The evaluation of systemic hypotheses requires systemic interviewing techniques. This chapter introduces and illustrates circular questioning, a technique devised by the Milan group (Palazzoli et al. 1980a), which primarily elicits information through verbal enquiry. The next chapter looks at enactment and sculpting as two of the main action techniques which ‘make patterns visible’ (Gorrell Barnes 1984).
Please refer to the introduction that you drafted during the last chapter and compare it to the one that follows:
‘Hello, as I said in reception my name is X. To start with I would like to explain the way in which we work [pause]. I work as part of a team, and my colleagues are sitting behind this [gesturing], which is a oneway screen. They watch the way in which I work in order to help me to help you. From time to time they may knock on the door to call me out of the room, so that we can share our opinions. I may also choose to go out [pause]. We make a videotape-recording of the session, using those two cameras that you can see [gesturing]. This is so that I don’t need to take notes and can pay full attention to what you have to say. I look through the tape in between sessions to work out what is the best way to proceed [pause].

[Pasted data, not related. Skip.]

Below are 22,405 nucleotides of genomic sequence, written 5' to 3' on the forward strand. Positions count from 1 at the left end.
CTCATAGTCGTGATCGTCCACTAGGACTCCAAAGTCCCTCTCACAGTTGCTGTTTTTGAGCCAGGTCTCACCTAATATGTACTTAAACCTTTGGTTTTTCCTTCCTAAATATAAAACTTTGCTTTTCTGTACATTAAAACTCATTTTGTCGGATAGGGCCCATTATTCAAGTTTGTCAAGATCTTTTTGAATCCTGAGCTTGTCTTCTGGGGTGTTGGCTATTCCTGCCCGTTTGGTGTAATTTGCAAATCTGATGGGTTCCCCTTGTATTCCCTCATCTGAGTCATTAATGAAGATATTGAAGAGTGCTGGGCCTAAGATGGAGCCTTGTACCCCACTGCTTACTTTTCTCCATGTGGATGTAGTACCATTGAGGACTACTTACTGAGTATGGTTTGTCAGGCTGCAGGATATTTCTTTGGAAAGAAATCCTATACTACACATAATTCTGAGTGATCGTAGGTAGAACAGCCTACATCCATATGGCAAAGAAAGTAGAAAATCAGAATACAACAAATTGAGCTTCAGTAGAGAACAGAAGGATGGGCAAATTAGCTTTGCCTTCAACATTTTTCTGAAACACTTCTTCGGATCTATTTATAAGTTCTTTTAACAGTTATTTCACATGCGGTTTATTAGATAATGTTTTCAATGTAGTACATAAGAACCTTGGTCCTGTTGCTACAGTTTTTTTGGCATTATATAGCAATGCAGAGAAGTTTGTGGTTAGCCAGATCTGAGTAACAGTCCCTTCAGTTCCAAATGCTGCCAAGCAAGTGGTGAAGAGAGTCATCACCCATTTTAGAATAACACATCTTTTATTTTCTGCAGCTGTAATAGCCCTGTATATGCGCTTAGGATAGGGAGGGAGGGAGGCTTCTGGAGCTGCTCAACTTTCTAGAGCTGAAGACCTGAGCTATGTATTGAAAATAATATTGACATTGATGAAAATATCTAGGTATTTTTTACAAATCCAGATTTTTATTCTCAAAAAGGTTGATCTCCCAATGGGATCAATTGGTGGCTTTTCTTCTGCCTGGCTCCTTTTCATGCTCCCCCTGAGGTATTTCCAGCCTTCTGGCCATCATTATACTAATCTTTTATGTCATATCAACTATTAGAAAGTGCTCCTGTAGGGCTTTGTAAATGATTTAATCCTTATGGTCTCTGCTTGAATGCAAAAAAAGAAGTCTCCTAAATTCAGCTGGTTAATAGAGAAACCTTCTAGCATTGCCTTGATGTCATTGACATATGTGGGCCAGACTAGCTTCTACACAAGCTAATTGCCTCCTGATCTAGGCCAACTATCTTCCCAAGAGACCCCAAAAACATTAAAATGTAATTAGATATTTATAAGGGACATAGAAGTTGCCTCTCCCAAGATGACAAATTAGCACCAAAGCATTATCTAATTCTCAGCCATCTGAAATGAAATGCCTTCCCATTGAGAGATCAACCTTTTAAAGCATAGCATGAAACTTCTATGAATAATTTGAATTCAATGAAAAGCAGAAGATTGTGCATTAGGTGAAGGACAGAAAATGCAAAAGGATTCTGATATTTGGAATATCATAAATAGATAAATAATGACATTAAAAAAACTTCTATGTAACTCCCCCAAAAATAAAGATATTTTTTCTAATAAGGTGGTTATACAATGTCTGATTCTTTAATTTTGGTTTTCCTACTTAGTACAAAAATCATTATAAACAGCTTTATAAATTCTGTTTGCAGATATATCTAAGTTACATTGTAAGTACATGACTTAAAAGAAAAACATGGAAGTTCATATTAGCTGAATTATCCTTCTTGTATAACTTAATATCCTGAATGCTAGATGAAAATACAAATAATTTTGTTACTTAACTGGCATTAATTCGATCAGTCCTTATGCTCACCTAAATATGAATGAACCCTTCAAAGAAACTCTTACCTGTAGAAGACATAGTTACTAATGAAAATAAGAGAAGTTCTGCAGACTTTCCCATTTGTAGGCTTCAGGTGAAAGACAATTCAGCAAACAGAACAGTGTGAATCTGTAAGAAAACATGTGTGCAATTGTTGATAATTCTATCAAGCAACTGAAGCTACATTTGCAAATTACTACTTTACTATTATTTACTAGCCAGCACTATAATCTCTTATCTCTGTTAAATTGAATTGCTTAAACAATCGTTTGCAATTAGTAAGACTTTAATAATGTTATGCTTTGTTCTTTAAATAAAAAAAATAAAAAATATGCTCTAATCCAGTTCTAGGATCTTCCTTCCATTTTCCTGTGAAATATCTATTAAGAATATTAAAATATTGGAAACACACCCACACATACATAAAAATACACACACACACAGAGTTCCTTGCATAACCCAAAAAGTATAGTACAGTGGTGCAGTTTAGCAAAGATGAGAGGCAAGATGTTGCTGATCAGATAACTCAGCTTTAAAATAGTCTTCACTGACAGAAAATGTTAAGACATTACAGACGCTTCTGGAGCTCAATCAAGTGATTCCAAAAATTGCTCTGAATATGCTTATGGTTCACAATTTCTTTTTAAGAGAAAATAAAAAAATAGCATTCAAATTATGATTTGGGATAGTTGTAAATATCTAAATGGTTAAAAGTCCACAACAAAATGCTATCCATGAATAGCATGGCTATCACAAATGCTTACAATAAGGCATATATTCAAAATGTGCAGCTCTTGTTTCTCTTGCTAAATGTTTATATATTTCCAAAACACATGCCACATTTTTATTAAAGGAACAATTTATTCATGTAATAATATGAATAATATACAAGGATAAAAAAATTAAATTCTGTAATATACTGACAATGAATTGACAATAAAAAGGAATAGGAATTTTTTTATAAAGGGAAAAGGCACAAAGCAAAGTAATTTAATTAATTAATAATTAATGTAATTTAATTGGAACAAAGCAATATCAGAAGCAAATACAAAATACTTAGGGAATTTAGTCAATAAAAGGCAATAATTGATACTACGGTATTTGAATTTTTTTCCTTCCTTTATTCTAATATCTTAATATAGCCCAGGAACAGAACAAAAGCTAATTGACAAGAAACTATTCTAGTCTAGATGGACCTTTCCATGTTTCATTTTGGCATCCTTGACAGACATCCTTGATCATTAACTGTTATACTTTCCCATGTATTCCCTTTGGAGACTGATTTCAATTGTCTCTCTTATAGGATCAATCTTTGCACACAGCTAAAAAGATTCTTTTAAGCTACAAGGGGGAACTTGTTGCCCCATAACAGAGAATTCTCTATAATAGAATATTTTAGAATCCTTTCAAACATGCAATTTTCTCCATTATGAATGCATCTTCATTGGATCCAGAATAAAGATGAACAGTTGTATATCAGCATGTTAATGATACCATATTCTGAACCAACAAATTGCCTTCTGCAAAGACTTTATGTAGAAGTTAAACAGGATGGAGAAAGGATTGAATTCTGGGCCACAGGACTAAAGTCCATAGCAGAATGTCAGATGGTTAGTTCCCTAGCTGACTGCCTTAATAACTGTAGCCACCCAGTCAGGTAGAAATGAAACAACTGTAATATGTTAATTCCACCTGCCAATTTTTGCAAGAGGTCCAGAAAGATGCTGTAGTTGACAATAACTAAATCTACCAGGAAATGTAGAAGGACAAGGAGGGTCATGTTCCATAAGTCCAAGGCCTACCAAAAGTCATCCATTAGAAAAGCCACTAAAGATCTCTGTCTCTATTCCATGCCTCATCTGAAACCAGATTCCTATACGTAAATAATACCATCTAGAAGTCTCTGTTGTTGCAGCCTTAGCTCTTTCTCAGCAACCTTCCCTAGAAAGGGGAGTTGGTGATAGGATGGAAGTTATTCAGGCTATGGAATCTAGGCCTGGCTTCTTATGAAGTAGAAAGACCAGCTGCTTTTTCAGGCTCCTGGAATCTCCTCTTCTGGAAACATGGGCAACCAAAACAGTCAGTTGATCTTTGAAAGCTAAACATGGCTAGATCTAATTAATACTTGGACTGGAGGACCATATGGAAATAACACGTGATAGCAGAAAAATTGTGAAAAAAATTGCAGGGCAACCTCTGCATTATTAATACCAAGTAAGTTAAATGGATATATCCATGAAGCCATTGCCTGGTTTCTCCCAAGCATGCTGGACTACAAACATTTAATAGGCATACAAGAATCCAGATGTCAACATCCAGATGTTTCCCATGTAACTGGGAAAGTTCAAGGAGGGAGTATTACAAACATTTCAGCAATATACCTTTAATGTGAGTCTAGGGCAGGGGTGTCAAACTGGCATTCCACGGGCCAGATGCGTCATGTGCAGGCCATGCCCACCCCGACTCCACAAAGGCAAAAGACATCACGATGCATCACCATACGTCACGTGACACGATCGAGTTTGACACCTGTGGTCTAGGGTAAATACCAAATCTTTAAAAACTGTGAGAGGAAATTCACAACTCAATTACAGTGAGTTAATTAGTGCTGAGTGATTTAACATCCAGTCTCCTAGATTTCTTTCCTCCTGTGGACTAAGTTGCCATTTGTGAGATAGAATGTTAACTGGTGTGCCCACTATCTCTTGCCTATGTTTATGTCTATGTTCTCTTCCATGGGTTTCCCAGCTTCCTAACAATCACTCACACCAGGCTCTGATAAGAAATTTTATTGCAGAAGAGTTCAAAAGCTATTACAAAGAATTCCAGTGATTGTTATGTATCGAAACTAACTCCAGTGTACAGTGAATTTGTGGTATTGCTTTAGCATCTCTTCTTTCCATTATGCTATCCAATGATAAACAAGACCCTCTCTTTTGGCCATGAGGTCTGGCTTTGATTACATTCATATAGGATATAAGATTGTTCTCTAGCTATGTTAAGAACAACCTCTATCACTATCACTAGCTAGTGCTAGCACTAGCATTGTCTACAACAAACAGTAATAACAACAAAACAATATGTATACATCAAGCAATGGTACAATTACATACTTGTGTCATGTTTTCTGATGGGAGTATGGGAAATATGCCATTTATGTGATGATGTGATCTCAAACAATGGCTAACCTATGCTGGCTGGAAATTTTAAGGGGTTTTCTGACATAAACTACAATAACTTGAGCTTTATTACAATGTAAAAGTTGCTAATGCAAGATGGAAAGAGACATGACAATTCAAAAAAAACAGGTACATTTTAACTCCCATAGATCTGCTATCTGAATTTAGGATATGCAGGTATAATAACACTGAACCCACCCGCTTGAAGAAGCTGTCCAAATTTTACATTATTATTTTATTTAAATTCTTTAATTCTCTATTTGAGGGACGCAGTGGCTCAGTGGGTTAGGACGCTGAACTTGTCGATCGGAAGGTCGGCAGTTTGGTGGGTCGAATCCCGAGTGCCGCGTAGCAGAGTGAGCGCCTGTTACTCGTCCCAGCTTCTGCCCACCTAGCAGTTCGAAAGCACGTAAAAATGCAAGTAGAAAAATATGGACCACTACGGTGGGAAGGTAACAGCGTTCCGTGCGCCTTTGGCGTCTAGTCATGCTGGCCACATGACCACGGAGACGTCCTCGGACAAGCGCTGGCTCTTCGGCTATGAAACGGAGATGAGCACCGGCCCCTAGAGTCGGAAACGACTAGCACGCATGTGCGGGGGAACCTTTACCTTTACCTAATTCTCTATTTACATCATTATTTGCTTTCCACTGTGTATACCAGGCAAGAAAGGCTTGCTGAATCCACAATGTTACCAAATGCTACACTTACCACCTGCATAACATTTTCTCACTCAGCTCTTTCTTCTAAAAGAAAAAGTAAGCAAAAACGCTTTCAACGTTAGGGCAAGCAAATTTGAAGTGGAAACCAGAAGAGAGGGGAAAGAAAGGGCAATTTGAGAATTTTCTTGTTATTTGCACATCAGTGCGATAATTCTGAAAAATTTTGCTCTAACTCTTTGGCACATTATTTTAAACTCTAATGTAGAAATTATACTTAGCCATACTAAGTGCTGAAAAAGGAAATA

We have a consent form which explains your safeguards about the confidentiality of the information on the videotape. I’ll give you the form later in the session. I’d like you to read through it and sign